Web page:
Thursday, November 20, 2008
Was 2008 WSOP Final Table Cheat-Free?
The 2008 WSOP Main Event Final Table…completely legit? Or was there a little hanky-panky going on? Well, I’ll let you be the judge, but after reading this article you might have a rather strong opinion in one direction.
Let’s look at the most important element in creating not only a WSOP Final Table cheating scam, but any scam, that is “time.” The greater the period of time, the more time there is not only to plan scams but to practice them, improve them and perfect them. So how does this relate to the final table of the 2008 WSOP that played out last month on ESPN and other cable networks across the world? Well, there were exactly 114 days separating the last day of play that determined the final table and the start of play at that final table itself. That, my poker reading friends, is lots of time.
Before I get into possible and probable cheating scenarios at the WSOP, let me get one thing straight: all those pre-final table statements made by Harrah’s officials that they would watchdog every integral element of the WSOP to ensure the integrity of the tournament and that no cheating would be tolerated as long as their gaming empire hosted the WSOP are worth about as much as the CD I wrote this article on…unless, of course, Harrah’s employed the FBI and Scotland Yard to conduct 24 hour surveillance not only on the nine participants at the final table but all their friends and families as well, not to mention anyone else who might be connected to the players or the tournament, and this for a duration of 114 days.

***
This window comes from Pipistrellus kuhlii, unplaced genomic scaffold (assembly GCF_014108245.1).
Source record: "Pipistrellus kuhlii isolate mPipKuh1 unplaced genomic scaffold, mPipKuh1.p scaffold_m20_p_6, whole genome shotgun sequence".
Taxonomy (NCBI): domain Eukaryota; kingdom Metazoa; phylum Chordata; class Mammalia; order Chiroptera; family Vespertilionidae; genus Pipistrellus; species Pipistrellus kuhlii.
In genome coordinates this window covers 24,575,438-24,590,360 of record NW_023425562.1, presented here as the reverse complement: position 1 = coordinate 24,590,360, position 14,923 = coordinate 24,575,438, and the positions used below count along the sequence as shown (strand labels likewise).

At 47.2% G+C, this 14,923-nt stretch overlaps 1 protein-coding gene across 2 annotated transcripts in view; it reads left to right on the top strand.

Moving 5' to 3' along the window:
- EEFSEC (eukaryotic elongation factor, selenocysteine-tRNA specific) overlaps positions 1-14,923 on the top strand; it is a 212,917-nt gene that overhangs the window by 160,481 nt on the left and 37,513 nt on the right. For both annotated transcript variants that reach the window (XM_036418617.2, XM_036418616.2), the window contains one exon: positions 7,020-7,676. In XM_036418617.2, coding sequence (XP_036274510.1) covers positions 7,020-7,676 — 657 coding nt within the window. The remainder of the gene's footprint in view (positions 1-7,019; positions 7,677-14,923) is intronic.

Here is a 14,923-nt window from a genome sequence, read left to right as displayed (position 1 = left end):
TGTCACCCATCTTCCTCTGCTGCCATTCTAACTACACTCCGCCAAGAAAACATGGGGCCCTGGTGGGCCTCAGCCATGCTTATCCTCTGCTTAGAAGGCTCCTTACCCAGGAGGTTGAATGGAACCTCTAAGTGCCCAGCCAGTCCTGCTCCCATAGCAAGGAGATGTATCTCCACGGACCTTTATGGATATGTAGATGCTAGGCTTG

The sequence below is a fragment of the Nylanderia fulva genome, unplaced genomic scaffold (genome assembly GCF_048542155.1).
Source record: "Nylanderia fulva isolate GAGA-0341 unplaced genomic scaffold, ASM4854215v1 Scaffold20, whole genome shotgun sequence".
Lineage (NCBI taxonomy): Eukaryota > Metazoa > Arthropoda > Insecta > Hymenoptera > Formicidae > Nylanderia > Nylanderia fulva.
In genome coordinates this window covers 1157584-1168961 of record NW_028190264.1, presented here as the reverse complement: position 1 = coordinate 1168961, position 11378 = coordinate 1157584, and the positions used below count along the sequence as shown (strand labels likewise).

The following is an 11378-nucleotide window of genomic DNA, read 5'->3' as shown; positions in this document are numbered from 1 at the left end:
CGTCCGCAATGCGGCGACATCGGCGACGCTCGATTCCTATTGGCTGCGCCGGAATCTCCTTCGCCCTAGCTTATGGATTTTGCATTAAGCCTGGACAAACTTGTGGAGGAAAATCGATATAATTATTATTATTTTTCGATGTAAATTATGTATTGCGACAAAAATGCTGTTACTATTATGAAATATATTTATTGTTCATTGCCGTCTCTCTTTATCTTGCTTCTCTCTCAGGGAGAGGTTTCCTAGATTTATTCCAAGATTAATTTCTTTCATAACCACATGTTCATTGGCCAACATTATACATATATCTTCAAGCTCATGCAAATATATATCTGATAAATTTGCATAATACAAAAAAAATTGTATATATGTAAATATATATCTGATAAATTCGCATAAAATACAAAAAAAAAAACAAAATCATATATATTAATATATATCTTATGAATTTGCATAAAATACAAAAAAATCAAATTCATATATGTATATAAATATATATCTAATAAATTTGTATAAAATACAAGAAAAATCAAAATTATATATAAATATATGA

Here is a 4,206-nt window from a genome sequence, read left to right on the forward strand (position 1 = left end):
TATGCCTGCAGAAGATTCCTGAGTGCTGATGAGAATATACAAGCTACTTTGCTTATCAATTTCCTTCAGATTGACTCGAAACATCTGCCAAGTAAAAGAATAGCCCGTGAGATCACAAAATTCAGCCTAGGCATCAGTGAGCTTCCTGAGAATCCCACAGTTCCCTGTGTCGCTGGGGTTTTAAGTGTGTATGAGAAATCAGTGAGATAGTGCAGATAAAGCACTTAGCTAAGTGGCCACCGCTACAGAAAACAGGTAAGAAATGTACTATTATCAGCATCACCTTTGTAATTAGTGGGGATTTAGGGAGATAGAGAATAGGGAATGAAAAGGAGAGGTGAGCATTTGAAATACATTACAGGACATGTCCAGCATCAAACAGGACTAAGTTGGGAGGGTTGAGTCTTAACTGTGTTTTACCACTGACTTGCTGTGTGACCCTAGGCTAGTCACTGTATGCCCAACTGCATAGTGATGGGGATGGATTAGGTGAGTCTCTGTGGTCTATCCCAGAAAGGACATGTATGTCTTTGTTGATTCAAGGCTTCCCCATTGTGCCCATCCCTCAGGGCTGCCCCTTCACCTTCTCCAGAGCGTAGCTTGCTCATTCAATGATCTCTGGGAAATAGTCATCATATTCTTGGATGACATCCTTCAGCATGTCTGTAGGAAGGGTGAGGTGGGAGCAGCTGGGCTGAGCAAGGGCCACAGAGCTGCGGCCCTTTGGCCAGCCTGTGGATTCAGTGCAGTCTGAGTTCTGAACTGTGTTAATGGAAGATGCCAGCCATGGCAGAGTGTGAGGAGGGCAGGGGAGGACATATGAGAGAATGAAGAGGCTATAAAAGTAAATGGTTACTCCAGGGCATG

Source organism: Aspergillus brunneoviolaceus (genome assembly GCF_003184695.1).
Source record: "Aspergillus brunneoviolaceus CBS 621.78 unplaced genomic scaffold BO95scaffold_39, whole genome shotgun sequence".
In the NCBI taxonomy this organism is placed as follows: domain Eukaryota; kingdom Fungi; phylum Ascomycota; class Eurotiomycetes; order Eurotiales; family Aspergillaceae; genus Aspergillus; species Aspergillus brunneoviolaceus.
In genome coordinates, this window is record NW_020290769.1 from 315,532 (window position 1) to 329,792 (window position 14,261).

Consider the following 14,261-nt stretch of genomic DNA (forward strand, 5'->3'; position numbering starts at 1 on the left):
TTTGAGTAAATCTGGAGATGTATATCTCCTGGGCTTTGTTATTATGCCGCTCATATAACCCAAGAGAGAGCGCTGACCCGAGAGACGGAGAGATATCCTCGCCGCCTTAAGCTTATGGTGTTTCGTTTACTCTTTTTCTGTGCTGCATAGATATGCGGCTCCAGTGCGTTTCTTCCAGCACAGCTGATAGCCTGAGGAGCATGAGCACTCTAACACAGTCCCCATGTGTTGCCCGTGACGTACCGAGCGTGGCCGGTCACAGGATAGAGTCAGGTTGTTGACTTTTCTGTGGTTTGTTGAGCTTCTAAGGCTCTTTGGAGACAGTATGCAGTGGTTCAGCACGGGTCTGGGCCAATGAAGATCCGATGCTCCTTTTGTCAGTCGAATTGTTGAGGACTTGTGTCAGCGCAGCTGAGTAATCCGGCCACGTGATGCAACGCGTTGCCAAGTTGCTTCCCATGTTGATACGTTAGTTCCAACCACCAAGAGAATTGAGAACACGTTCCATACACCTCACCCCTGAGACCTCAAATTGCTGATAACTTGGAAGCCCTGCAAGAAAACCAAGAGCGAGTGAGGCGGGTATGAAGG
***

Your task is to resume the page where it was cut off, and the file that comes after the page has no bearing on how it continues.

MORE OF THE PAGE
What I am saying is that there is no way Harrah’s or WSOP officials would ever be able to ensure a cheat-free final table, and I will also say that they really don’t care. Why? Well, if they cared, they never would have permitted a 114-day break between the last day of play and the next day of play. It is clearly obvious that the reason Harrah’s and the WSOP organisers changed the main event format was to milk out as much publicity and exposure as they could, which results in more money for sponsors, TV and cable networks, and, of course, Harrah’s and the WSOP itself. The entire scenario is reminiscent of another one that never took place. If you remember, back in 2006, the American Cable Network Fox Sports Net attempted to run with the giant ball that was supposed to be a series of six-player winner-take-all freeze-out tournaments for $60 million in 2006, then for $75 million in 2007 and $100 million in 2008. At the time, this was the greatest poker hype ever attempted, but finally Fox Sports Net realised that it couldn’t convince the public that six players were each going to put up $10 million of their own money to play against players of equal calibre to themselves. I had even predicted in my book “Dirty Poker” that the giant freeze-out would never take place because it was basically a fraud, and sure enough it was cancelled.